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Rust Best Practices 2: Error and Null handling

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Error and null handling are two core concepts in any programming language; you can't be sure that everything will be there and working the way you want. In this post, we'll dive into how Rust™ handles them.


First, errors:


Languages like C tend to use error codes:


Error codes are quite a bad way to handle errors; you can't attach any extra data but the status code itself, you are allowed to ignore the error, and you can't use the integers that the macros occupy as successful return values as the macros have occupied their meaning.


In my previous post, I briefly introduced the Result type in Rust; it is an enum which can be in one of the Ok state (success) or the Err state (failure). The enum is generic over two types, T and E, which attach data to the tuple variants Ok and Err, respectively. The type looks like this:


Let's see how our example looks in Rust:


Note 1: neither of these examples reflects the reality of HTTP and networking in C or Rust; they're just contrived examples for wanting a number to be within a range.


This example is quite basic, but we can see the night and day difference between Rust and C, Err let us attach data to describe the error better, and we used it with yet another enum to make valid only the states of being too large or too small, unlike the C version which could accept any integer.


Let's keep exploring error handling in Rust. We looked at returning the error from main and letting Rust handle displaying the error when it occurs. This approach is used commonly in I/O code, combined with something we will cover soon: the "?" operator. The second technique used an inherent method on the Result type: "expect". Expect has the same behaviour as another method called "unwrap", which returns the T "wrapped" in Ok(T) or panics with the Err(E). What "expect" does differently is that it accepts an error message.


Here, our T (as in Ok(T)) for "send_http_code" was (), the unit type; having unit as the Ok type means that succeeding yields no information other than the success itself. Let's explore an example where the success case has some data we want and how we can handle getting at those data using a real-life situation from a crate I wrote for the LUNIR project called "lifering".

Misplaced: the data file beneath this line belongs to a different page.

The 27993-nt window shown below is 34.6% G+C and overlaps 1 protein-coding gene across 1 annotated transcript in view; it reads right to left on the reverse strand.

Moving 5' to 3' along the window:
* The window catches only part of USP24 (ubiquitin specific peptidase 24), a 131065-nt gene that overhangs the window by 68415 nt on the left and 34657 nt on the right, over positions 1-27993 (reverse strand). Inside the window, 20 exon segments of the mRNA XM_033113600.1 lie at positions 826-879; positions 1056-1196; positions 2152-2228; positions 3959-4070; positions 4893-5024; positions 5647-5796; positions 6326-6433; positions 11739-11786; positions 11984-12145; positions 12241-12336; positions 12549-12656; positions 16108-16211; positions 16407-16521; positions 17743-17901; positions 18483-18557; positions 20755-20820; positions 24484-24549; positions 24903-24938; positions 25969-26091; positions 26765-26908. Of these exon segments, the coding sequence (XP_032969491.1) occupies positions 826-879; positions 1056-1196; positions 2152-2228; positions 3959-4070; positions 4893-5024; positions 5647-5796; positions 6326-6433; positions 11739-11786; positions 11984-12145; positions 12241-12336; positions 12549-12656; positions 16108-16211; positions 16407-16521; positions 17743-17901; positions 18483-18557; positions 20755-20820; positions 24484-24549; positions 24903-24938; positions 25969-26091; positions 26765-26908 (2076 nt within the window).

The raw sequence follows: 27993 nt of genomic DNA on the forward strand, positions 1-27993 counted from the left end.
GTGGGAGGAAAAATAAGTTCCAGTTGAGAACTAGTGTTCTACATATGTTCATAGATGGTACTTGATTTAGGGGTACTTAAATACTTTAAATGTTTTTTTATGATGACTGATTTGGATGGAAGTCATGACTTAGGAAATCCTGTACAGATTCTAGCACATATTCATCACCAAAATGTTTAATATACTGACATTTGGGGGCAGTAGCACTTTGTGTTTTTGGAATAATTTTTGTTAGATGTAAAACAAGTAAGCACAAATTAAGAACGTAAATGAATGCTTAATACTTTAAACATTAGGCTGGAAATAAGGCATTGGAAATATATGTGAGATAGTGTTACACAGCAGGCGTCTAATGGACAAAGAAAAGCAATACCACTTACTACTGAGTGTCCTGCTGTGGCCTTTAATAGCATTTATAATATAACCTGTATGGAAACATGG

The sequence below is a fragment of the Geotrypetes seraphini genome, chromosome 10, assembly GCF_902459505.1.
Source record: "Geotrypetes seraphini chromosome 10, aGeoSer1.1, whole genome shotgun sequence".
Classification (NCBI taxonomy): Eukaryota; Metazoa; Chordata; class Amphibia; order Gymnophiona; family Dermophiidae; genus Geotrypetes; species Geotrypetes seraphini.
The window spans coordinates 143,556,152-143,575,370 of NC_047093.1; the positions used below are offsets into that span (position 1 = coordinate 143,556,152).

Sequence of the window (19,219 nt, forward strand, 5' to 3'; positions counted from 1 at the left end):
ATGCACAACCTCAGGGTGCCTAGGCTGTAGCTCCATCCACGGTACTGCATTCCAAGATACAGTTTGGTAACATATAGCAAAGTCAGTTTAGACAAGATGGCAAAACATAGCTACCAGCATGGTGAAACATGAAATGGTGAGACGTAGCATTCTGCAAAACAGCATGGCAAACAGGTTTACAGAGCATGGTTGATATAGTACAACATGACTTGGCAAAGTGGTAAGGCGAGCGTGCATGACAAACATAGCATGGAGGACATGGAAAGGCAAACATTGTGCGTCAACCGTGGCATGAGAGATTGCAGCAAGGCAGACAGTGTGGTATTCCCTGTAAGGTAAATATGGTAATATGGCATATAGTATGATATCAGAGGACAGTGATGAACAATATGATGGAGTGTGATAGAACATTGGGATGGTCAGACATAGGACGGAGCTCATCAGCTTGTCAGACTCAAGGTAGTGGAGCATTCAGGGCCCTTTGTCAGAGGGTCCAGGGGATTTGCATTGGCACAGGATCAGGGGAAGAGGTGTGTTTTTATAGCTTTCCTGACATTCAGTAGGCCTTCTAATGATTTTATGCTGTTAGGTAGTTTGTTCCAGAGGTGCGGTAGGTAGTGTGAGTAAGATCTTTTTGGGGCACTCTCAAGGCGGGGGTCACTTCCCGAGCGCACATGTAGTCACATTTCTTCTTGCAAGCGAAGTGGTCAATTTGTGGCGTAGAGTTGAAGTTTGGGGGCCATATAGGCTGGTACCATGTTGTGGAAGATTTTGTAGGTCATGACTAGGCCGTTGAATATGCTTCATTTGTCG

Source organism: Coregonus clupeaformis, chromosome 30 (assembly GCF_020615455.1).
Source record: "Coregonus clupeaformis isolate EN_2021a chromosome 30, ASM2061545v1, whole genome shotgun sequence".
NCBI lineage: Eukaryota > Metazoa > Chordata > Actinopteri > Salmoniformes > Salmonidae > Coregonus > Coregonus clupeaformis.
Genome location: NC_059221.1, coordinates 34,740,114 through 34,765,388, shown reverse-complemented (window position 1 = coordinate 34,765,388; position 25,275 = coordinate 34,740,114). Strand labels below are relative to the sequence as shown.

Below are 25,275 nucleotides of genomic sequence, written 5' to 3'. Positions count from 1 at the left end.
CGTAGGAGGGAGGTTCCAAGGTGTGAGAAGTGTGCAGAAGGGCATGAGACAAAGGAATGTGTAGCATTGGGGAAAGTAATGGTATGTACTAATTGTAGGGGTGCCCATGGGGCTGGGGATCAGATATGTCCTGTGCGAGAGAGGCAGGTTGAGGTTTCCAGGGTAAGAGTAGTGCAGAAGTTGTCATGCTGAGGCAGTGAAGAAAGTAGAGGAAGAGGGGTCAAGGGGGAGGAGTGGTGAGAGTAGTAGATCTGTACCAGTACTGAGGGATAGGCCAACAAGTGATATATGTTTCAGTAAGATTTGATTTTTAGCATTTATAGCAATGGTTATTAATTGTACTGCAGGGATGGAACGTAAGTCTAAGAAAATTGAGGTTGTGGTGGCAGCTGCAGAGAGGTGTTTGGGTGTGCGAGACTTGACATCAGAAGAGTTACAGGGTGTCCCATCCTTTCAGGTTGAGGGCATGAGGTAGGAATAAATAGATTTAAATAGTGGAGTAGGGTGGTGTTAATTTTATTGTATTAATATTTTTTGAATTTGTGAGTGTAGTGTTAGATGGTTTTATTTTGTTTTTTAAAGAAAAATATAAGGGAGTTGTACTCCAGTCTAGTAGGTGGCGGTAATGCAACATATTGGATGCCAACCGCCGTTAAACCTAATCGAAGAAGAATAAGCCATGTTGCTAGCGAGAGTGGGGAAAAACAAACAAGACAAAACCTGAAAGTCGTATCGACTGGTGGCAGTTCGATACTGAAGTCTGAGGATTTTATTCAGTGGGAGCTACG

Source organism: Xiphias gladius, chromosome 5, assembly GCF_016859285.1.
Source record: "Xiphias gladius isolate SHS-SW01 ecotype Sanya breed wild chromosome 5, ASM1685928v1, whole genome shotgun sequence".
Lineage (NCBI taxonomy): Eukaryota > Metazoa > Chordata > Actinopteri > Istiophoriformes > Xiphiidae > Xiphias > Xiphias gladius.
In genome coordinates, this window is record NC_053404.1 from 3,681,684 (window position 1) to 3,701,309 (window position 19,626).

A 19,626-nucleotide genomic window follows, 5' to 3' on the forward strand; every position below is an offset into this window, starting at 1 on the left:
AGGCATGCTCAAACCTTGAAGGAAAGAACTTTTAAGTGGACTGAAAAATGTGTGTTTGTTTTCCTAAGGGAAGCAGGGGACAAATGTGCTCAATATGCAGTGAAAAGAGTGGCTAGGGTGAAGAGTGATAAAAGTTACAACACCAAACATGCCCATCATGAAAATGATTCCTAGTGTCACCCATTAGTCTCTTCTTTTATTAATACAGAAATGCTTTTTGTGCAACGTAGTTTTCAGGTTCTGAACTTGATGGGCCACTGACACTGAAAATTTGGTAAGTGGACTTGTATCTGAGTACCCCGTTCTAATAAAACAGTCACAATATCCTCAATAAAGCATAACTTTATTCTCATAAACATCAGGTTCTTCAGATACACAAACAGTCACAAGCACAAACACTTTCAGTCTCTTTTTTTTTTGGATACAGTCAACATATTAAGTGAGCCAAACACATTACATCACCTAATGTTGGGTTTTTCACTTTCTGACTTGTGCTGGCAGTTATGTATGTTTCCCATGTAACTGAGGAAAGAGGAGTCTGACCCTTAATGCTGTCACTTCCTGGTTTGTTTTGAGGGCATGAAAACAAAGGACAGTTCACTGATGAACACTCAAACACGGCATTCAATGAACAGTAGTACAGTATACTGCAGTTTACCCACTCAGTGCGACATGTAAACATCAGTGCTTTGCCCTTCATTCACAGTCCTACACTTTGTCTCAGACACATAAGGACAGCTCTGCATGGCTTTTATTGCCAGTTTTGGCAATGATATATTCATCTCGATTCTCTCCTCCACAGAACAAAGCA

Our problem is as follows:

The most widely accepted and used standard for floating-point numbers is IEEE 754. Within the standard, it is detailed that NaN (Not a Number) can never be considered equal to anything. NaN also has many different bit patterns, so a simple bitwise comparison would fail. As such, floating-point types do not implement the Eq trait in Rust and only implement the PartialEq trait. The Eq trait is a marker trait which asserts that comparisons:


1. reflexive: a == a must hold (FAILED)

2. symmetric: a == b must imply b == a 

3. transitive: a == b and b == c must imply a == c 


To use a type as a key type in a HashMap, it must implement the Hash trait, which requires the type to be Eq. The result is that you cannot use floats as the keys of a HashMap, which is annoying for people who need that. So, I created the "lifering" crate to remediate the issue. I store the float as its three components in a struct; they are the sign, mantissa, and exponent:


I used the Float trait of the "num" crate to be generic over f64 and f32, as the type was large enough to cover both. The constructor is as follows: